Originally posted by Rich Pasco
Very often, I receive junk mail (spam) with a “From:” address of one of my contacts, for example a friend or fellow team member. The mail might contain an advertisement for Viagra or replica Rolex watches, a sad story about being robbed while on vacation (and please wire money), or just a link to a web site which could download malicious software onto my computer. In such cases, I delete that e-mail without clicking on the potentially dangerous link.
Just as often, a friend or fellow team member contacts me stating that junk mail is going out in their name and asking what to do about it. Here is what I reply:
Hacked or Spoofed?
It is important to know whether your mail is hacked or spoofed. Let’s define these terms:
HACKED — Mail is actually being sent from your account by someone logged in to your server as you.
SPOOFED — Mail is being sent from somewhere else with your address being forged onto its “From:” line.
Continue Reading at www.richpasco.org
Just launched — Facebook App Contest for Westshore Town Centre! Designed by Creating Excellence and programmed by Blender. This contest exists in the context of Facebook and runs in concert with Westshore’s in mall contest.
Noteworthy features include: mobile friendly, Like gate, Facebook login, Facebook sharing, Tweeting, Pinning.
This project brings together several technologies:
- Facebook SDKs to integrate into it’s social media network
- Pinterest + Twitter sharing
- PHP for server side coding
- MySQL for storing contest entries
Facebook applications are great ways to engage people with your brand or business. Visitors interact with you and can easily share out to their friends.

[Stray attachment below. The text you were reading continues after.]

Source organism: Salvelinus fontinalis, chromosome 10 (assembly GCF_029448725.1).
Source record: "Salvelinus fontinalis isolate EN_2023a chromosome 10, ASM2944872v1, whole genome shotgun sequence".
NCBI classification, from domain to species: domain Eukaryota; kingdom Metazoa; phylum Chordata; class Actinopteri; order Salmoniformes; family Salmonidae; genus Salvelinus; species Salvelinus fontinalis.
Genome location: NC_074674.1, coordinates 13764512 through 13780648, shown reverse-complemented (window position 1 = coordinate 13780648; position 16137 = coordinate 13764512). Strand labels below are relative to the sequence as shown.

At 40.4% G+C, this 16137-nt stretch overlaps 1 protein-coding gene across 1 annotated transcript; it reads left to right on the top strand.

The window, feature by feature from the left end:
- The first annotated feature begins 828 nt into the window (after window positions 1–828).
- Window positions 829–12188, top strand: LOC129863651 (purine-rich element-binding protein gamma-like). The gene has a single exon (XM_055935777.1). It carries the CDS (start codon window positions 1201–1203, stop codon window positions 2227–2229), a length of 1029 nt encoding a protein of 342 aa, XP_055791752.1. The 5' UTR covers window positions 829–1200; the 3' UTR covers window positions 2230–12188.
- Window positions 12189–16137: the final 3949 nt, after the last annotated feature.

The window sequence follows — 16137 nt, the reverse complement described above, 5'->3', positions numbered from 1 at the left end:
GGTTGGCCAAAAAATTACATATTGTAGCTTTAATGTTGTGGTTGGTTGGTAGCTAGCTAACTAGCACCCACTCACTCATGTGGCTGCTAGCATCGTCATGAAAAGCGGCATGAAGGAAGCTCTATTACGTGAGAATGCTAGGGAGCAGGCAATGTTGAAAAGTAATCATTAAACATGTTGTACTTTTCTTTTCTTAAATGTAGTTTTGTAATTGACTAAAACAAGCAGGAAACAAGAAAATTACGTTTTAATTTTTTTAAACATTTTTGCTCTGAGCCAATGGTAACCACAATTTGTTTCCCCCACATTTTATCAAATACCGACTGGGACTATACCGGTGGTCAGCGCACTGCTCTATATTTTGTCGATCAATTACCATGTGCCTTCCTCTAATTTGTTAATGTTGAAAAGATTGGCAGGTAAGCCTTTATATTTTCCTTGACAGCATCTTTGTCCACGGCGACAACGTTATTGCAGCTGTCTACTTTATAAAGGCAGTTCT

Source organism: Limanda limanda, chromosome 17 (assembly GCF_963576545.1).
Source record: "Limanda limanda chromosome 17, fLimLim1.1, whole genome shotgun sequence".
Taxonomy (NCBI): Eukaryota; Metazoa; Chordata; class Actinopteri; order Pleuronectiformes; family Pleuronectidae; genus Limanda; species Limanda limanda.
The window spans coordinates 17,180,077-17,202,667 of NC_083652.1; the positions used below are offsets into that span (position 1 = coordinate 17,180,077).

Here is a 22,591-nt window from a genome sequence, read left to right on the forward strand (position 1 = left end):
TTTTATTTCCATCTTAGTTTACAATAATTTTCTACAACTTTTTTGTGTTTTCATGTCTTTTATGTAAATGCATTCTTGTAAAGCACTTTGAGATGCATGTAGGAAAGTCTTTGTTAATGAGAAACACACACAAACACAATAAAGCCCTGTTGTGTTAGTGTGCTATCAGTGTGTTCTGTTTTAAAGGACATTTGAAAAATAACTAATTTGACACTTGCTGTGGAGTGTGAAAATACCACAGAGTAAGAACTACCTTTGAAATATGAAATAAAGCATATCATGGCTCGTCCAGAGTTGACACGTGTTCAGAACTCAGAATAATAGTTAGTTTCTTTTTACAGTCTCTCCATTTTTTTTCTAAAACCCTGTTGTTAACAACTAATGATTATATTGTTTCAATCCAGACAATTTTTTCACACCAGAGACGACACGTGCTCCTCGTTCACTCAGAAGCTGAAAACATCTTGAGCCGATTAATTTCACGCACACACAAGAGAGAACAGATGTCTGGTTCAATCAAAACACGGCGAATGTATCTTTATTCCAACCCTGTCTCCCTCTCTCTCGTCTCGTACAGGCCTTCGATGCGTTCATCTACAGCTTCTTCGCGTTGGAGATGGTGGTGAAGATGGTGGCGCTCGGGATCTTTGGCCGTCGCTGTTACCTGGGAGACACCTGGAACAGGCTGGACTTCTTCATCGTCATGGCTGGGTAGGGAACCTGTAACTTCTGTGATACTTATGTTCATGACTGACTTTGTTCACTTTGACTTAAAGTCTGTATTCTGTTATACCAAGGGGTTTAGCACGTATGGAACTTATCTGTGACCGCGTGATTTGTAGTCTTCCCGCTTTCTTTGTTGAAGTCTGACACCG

Culture website BoingBoing has published a great article explaining how passwords can get cracked. Lot’s of easy to understand examples and best practices to keep you safe. (more…)
Recently two major corporations have released information about security failures. Retailer Target released information that it’s point of purchase system had be hacked with estimates of up to 70 million customers’ personal data stolen by hackers. Starbucks was discovered to have been storing users passwords and information unencrypted in plain text in their iPhone app. The takeaway from both of these instances is your personal data is never secure and you must share it with caution.
Security breaches seem like every day events in out modern times. Rather than tune them out let them serve as reminders to take security seriously.
To be more secure online:
- never click on links in email unless you are confident they are safe, do not trust an email came from the address given
- wireless or public network allow for communications to be listened in on — check you have a secure SSL connection to the website you are visiting before sending any information (for instance logging in)
- assume poor security, always
One point I cannot stress enough: if you are using your email to log into a service with a password you commonly use you are at extreme risk.
One of the best ways to improve search ranking is to create great content. Great content that other websites will want to link to. It is especially good if the search engines consider these websites to be authorities on a topic you are targeting.
Recently the Blender website experienced just such a lift. Popular lifestyle blog Life Hacker linked to a tool hosted in the Blender website that calculated costs for a cloud storage service. Of course visitor traffic went through the roof increasing by several orders of magnitude when their post went live. More interestingly, search traffic both in the form of impressions (searchers seeing the Blender webpage in their search results) and visits nearly doubled. The content of my website hadn’t changed, but Blender looks a little better now. (more…)